“I love LA!” Yes indeed. Randy Newman’s “unofficial” city anthem got plenty of play this weekend at the start of the 2014 Asics Los Angeles Marathon. An annual tradition since 1986, this year’s race featured a “sold-out” field of 25,000 runners dashing along the popular “Stadium to the Sea” route. Other events included the “Big 5 LA 5K” on Saturday as well as the option to run the marathon as a 2-person relay (handing off at the midway point). This year’s race also featured two unexpected twists to give the race a little “added drama” (and boy does this city love drama). First off, this year’s race coincided with “Daylight’s Savings Time” (“Spring Forward” everyone) robbing us of an hour of much-needed pre-race sleep and guaranteeing that everyone set numerous alarm clocks to ensure they didn’t oversleep. In addition, “Mother Nature” decided to overdo things a little (okay, a lot) on the California sunshine, but more on that later.
Registration costs for the LA Marathon are pretty standard for a big city race, starting around $140 early in the season and getting more expensive as race day approaches. And since the race sold out again this year (about a week before race day), it’s wise to purchase your spot early, lest you be relegated to being a spectator. Packet pick-up for the race was at the marathon expo located at the LA Convention Center. The LA Marathon has one of the better expos out there and it’s worth stopping by to check out the vendor wares and freebies. But even if you’re not a fan of expos, you still needed to venture downtown as this year several new security policies were put into place (as a result of the last year’s Boston tragedy), the first being that you had to pick up your own bib and shirt. No sending your friends or family members in your place to grab your bib. One little tip, rather than shelling out $15 for expo parking or similar costs at one of the nearby lots, just drive 3-4 blocks away and you can find ample meter parking (more cash for race souvenirs).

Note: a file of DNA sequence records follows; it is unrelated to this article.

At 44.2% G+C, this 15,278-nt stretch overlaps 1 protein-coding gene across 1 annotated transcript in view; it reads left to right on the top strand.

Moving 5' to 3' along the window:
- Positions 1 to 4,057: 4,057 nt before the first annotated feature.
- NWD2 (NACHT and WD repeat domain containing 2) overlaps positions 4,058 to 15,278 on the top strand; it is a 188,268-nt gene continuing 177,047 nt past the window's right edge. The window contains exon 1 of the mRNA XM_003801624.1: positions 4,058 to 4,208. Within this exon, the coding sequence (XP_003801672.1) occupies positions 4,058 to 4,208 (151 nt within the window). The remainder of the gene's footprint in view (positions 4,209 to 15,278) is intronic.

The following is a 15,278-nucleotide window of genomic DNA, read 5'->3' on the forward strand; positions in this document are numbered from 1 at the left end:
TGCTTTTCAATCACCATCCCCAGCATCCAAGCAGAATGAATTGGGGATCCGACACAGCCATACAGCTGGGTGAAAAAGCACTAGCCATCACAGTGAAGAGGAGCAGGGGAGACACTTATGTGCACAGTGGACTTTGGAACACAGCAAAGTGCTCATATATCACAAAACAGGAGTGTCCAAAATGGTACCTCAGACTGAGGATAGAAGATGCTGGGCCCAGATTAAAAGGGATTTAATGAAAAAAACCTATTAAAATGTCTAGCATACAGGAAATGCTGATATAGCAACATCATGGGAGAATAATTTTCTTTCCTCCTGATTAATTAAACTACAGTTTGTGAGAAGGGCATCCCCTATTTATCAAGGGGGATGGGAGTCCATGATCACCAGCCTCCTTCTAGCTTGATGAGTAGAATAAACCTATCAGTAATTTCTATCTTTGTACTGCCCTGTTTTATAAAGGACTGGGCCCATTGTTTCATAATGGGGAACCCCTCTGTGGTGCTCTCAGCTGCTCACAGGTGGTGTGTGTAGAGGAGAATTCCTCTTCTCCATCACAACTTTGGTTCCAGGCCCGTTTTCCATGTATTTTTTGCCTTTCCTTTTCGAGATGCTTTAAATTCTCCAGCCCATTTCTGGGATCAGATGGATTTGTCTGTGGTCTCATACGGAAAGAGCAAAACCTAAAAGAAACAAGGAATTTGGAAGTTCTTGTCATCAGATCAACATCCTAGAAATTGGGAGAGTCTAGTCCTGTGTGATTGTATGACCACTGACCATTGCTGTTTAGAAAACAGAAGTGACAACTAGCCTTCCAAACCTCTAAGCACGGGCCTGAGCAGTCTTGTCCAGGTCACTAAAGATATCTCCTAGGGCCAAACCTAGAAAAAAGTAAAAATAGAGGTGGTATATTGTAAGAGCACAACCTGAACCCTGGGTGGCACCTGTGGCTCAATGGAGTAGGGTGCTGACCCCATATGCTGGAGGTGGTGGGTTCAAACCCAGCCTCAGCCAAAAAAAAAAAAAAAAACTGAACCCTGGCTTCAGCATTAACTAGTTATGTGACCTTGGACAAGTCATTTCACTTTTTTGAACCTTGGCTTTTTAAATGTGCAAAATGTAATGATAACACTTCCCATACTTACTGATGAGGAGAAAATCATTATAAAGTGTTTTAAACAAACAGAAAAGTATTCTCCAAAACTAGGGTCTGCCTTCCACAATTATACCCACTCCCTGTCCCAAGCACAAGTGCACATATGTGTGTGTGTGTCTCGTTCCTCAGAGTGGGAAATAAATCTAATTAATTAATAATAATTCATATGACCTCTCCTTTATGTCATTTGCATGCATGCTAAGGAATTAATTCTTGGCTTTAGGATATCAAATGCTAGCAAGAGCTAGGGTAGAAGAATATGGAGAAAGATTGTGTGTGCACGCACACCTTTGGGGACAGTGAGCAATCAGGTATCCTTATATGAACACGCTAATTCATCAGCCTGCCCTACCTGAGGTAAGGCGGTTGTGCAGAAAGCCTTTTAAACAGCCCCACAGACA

Since the LA course is a point-to-point race, parking/transportation is a little complicated (and boy does this city like to make things complicated). Racers have the option of being dropped off or parking at Dodger Stadium (traffic can get a little crazy as the start time approaches; get there early). However, there is no shuttle back to Dodger Stadium after the race, so this option is not without a wrinkle. The other option (and better option in my opinion) is to park in Santa Monica and take one of the race shuttles/buses to the start line at Dodger Stadium. You can pay for a parking spot ahead of time (which is a good idea) and it will set you back $10 or $20 depending on where you go, but the shuttle is free for all runners and even with added security (they check your bags) it’s a pretty painless process. Although, be warned that the shuttles tend to run “early early” in the morning in order to guarantee you getting to the starting line with plenty of time to spare. I had a 4am shuttle that got me to Dodger Stadium at 4:30 and ample time to relax (and then get anxious for the race to start).
For swag fans, this year’s LA Marathon T-shirt featured a brightly colored orange “LA” logo placed over top a muted gray shirt. I’ve heard some mixed thoughts on the shirt, but I liked it and any shirt that isn’t white in color is typically a win for me. As for the medal, it featured the same LA logo (along with LA landmarks). The medal felt very “LA” and was a decent bit of bling, although it was a bit on the small side.